Back Story: Just over five years ago, Caspar Lam was working at NYC-based studio Li, Inc when a client, Vogue China, requested a romantic Chinese font—something in the spirit of Bodoni or another Didone. As Lam found, such a typeface in Chinese characters didn’t really exist; rather, experimentation in Chinese type tends to lean more toward illustration, relying heavily on the pictogram origins of some Chinese characters. “With a Bodoni,”—or other Latin faces, says Lam—“it’s okay to treat the characters as a formal expression. But in Chinese culture, I think there’s more reservation about that.”
“There’s not a lot of Chinese typography in general. We wanted to work with a new palate, and create new forms.”
But it did bring up a question for Lam and designer YuJune Park, now his partner at their research-based design studio Synoptic Office. If they started to manipulate the shapes of Chinese characters—sharpening them up, thickening the verticals, thinning the horizontals—much like what you see in a modern typeface, could they create a completely new kind of Chinese type? If so, what would it look like? And how could it break with the pre-existing traditions of Chinese type?
“It came from our very deep desire to understand the space and try to find a way to break through what we perceived as a stagnation, and some of the conventions we saw in existing Chinese type,” says Park. “There’s not a lot of Chinese typography in general. We wanted to work with a new palate, and create new forms.”
Launched on the first of this month by Lam and Park—with help from Gabriela Carnabuci, Jonathan Lee, Abby Chen, and Dustin Tong—Ming Romantic is the result of half a decade of research, design, and a complete re-thinking of type design for Chinese characters.
Why’s it called Ming Romantic? Within Chinese typography, three commonly used type styles are Regular (a regularized version of calligraphic script), Song/Ming, and Fang/Song. The Song/Ming style is named for the Song and Ming dynasties, respectively (the font is commonly referred to in China as Song, and in Japan as Ming), the latter of which saw the popularization of ceramic, wood, and bronze movable type. With these mechanical processes, the characters in the Ming typefaces shifted away from the brush strokes of the hand—straightening the line, and introducing “fish scales,” or angled slashes, onto the end to indicate a stroke. “It’s fascinating because you’re taking a brush and translating it, so it’s one step removed from the hand,” says Lam about the printed type of the Ming dynasty period. “So we said, ‘with Ming Romantic, why don’t we continue that?’ We can use Song/Ming as a starting point and then push it further, and make it more extreme.”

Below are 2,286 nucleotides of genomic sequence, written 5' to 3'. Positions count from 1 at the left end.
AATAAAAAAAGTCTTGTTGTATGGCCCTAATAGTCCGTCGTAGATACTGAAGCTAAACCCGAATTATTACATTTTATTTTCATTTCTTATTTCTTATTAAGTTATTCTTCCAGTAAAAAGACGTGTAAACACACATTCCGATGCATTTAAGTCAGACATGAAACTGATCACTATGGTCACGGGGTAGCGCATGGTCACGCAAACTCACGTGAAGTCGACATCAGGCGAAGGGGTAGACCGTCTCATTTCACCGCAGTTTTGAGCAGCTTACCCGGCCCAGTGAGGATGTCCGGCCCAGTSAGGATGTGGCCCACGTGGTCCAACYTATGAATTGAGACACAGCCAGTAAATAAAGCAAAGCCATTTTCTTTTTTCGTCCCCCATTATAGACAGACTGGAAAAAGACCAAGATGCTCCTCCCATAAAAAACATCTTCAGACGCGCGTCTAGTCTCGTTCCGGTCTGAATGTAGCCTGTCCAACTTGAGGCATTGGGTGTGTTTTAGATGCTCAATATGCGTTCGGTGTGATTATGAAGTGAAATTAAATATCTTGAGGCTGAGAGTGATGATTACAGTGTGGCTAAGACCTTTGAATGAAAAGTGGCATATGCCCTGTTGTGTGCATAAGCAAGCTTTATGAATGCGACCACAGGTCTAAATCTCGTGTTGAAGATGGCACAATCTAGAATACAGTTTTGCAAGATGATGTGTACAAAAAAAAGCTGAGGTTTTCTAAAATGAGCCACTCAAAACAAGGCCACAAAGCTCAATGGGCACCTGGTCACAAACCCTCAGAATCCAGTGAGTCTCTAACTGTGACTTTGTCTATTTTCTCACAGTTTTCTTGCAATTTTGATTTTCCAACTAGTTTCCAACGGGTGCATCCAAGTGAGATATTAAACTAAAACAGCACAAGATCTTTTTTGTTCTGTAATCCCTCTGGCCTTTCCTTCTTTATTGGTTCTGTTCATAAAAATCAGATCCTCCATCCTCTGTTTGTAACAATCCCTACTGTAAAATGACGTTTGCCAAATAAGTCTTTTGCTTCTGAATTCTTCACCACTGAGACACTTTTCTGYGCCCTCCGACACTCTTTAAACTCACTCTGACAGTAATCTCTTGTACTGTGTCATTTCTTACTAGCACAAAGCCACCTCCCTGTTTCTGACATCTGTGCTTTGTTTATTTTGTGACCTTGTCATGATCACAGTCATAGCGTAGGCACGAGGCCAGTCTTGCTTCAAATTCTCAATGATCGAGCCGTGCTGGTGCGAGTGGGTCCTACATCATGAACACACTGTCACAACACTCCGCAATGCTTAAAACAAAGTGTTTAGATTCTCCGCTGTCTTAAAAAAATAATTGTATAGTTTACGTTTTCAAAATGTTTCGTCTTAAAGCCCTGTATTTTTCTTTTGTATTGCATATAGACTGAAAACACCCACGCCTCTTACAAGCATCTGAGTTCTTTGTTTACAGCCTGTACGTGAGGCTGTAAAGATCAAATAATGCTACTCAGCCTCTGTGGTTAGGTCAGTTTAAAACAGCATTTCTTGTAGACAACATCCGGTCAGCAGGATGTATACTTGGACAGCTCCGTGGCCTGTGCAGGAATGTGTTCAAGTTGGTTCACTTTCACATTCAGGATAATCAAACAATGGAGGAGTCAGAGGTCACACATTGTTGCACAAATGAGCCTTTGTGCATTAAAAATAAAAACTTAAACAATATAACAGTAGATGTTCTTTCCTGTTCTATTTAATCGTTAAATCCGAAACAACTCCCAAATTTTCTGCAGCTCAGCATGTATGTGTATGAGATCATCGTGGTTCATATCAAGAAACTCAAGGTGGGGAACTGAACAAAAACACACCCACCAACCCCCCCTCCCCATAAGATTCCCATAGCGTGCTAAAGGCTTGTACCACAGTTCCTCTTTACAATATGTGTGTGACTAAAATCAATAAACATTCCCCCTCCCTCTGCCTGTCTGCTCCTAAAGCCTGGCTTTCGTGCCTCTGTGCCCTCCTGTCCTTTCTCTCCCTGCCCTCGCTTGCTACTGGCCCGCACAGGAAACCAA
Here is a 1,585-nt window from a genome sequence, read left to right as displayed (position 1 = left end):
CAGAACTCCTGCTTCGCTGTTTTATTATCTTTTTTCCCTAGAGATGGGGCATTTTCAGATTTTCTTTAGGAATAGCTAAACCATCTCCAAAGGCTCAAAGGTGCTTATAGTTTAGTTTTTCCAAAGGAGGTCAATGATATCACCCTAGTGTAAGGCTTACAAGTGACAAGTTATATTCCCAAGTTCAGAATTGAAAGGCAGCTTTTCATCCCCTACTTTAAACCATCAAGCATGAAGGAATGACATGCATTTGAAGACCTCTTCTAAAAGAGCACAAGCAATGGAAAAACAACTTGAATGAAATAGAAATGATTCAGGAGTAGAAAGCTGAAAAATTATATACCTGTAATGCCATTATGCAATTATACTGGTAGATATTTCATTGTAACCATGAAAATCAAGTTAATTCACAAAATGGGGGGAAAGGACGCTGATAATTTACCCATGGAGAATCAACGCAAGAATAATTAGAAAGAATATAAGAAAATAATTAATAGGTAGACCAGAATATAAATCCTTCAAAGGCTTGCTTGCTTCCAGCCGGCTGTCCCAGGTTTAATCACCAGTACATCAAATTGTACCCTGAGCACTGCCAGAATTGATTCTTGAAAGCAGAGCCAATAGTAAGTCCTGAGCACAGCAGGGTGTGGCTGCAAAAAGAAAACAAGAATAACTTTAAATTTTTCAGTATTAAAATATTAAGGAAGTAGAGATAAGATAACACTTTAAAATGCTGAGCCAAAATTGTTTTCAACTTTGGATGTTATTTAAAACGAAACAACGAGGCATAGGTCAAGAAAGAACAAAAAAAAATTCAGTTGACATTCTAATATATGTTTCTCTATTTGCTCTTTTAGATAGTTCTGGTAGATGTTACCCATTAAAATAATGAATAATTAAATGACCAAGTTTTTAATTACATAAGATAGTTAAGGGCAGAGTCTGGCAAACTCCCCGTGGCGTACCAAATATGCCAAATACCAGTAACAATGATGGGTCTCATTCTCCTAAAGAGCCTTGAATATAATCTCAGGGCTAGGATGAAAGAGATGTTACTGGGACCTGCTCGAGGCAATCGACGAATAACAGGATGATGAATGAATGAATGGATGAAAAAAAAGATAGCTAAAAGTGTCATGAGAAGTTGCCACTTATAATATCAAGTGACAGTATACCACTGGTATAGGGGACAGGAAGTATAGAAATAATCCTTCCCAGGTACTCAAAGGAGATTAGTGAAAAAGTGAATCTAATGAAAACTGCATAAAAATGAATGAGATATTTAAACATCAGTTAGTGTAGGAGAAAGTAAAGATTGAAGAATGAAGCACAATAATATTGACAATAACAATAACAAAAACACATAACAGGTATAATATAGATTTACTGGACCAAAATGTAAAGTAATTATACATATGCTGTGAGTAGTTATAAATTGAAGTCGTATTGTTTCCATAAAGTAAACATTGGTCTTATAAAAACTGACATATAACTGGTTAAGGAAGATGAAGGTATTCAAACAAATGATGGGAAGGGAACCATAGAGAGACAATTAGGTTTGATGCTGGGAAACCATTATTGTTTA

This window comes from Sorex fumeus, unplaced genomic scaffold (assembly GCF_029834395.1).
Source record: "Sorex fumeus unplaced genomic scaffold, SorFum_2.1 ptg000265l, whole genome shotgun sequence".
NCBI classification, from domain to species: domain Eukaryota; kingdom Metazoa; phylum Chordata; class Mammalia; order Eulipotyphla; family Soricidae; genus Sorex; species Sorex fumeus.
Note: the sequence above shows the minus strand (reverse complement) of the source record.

What are its distinguishing characteristics? “Recent Chinese fonts are either very calligraphic—or adaptations of calligraphy—or else something that is ultra-modern, kind of like a character translation of a sans serif,” says Park. “Our question was, ‘What if we took a whole new approach and pushed the characters more formally, so that it’s neither of those things, but also isn’t an illustration?’”
With Ming Romantic, the designers took many of the defining characteristics of Bodoni and applied them: thick verticals and then horizontals result in a striking, elegant font. The Song/Ming “fish scales” that mimic the pools of ink at the end of a brushstroke are rendered here as straight lines, indicating a move away from the skeuomorphism of calligraphic-based styles. The typeface is embellished with tear-shaped dots. “These are flourishes you would never write by brush for every day use,” says Lam. “We‘re interested in that tension between hand and machine that shows how the tools of production influence the form.”
According to the Chinese government, there are 2,500 commonly used characters, but there are also around 85,000 variants and rarities.
How is it different than other contemporary Chinese typefaces? Besides the way that it looks, one major difference is how Ming Romantic will be released—piecemeal, over the course of several years. One significant challenge to designing a Chinese typeface is the sheer volume of Chinese characters that exist. According to the Chinese government, there are 2,500 commonly used characters, but there are also around 85,000 variants and rarities. In a book that Synoptic Office released along with the typeface, it put it this way:
“Let’s assume a minimum Western typeface uses the Adobe Latin 2 set of 250 glyphs. For a Chinese typeface, we will assume a minimum set of 2-3,000 glyphs for a display face, or 7-8,000 glyphs for a text face. For completeness, a number ten times the number of glyphs in a text face would be required for a font encompassing the entire Chinese character set. However, even that number wold still be a subset of the ‘total’ number of characters.”
In other words, the scale is massive, which also makes it cost-prohibitive for a small studio or individual designer to attempt to design a Chinese typeface on their own. To solve for this problem, Lam and Park looked toward the world of software development, where iteration is king, and new versions are continually being released or existing versions updated. Applied to a Chinese typeface, this means incrementally releasing new characters. Ming Romantic starts with those characters most frequently used, and will only grow from there.